"You can imagine tons of useful applications for Facebook," Schroepfer said, acknowledging that the company needs to do a better job of understanding what users want to see in their news feeds. If someone doesn’t like getting pictures of coffee art sent to them, he explained, the system could filter out such photos in the future.
Or, users could ask the systems questions about a photo, such as if there’s a baby in a photo, where the baby is standing, and what it’s doing. In a video demonstration Schroepfer showed, the assistant was able to correctly respond that yes, a photo did include a baby, and that it was in a bathroom, and having its teeth brushed.
In order for the tool to be as powerful as possible, it has to be trained to learn more about how the "real world" works, he said.
For example, if you present the system with an image of a stack of off-balance blocks, it should be able to determine if the blocks will stand or fall. Right now, Schroepfer said, Facebook’s system is able to accurately predict the answer about 90% of the time.
A much more challenging problem is the game of Go. Computers have long been able to beat the world’s-best humans at chess, but Go has proven to be far more difficult. That’s mainly, Schroepfer said, because Go involves an extremely complex branching system, where even a small number of moves have more than a hundred thousand possible outcomes.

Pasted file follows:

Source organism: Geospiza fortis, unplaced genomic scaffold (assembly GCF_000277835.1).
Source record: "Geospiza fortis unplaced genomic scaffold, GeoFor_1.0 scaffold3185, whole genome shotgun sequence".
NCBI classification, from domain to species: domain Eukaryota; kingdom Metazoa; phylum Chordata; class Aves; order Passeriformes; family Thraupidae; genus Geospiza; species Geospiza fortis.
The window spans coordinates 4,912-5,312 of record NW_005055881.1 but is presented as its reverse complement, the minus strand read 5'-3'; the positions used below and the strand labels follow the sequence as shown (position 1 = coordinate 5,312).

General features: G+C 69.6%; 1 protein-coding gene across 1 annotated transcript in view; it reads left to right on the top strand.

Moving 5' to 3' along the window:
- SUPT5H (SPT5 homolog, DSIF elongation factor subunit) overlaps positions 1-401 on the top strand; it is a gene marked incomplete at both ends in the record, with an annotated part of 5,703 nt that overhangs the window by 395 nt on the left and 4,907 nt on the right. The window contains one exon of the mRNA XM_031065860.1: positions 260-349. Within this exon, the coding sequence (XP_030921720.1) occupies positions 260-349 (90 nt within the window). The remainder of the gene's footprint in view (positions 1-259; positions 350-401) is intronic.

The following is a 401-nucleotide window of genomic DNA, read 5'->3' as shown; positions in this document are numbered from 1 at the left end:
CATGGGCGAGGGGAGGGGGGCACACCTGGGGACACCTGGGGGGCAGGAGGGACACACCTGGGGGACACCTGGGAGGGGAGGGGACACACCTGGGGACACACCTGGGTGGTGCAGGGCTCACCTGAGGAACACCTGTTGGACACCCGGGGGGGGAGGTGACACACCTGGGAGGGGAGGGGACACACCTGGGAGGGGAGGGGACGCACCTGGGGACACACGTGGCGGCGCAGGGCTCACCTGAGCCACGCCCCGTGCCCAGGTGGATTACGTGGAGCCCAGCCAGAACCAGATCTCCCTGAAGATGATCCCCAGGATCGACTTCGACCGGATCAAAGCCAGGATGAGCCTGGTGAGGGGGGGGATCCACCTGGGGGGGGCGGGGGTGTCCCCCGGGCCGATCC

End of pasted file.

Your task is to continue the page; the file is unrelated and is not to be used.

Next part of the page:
The best human Go players succeed because of their ability to see visual patterns on the board. So Facebook set out to program its AI to similarly recognize those visual patterns on a Go board, and within just months, the AI has progressed to being able to beat some of the best amateur Go players in the world, Schroepfer boasted.
But making a better AI Go player clearly isn’t Facebook’s end game. Rather, Schroepfer suggested, the true promise of Facebook’s AI efforts may well be in providing every one of its users with an always-on personal digital assistant. That’s something few of us can afford today, he noted, but which Facebook hopes to be able to offer to the "entire planet" in the not-too-distant future.
Such a digital assistant tool—which Facebook is already testing in conjunction with its human-powered M project—would ideally be able to offer answers to a wide variety of queries based on language, vision, planning, or prediction, Schroepfer said.
The more questions people ask of M, he said, the more it will learn. Over time, it should be able to respond automatically, without human help, to questions ranging from what the weather is going to be like, to help with getting birthday cards, or changing flights.
"The reason this is exciting is because it’s scalable," Schroepfer said. "We could deploy (the assistant) for the entire world."
Facebook’s M system is already connected to its MemNets project, he said, which helps it learn as users as questions and humans find, and plug in, the answers. Ultimately, Facebook wants to make the system fully automatic, a commitment that it uses as a recruiting tool for the best artificial intelligence talent.
"The promise I made to all the AI folks that joined us," Schroepfer said, "is that this is the best place to get your work to a billion people."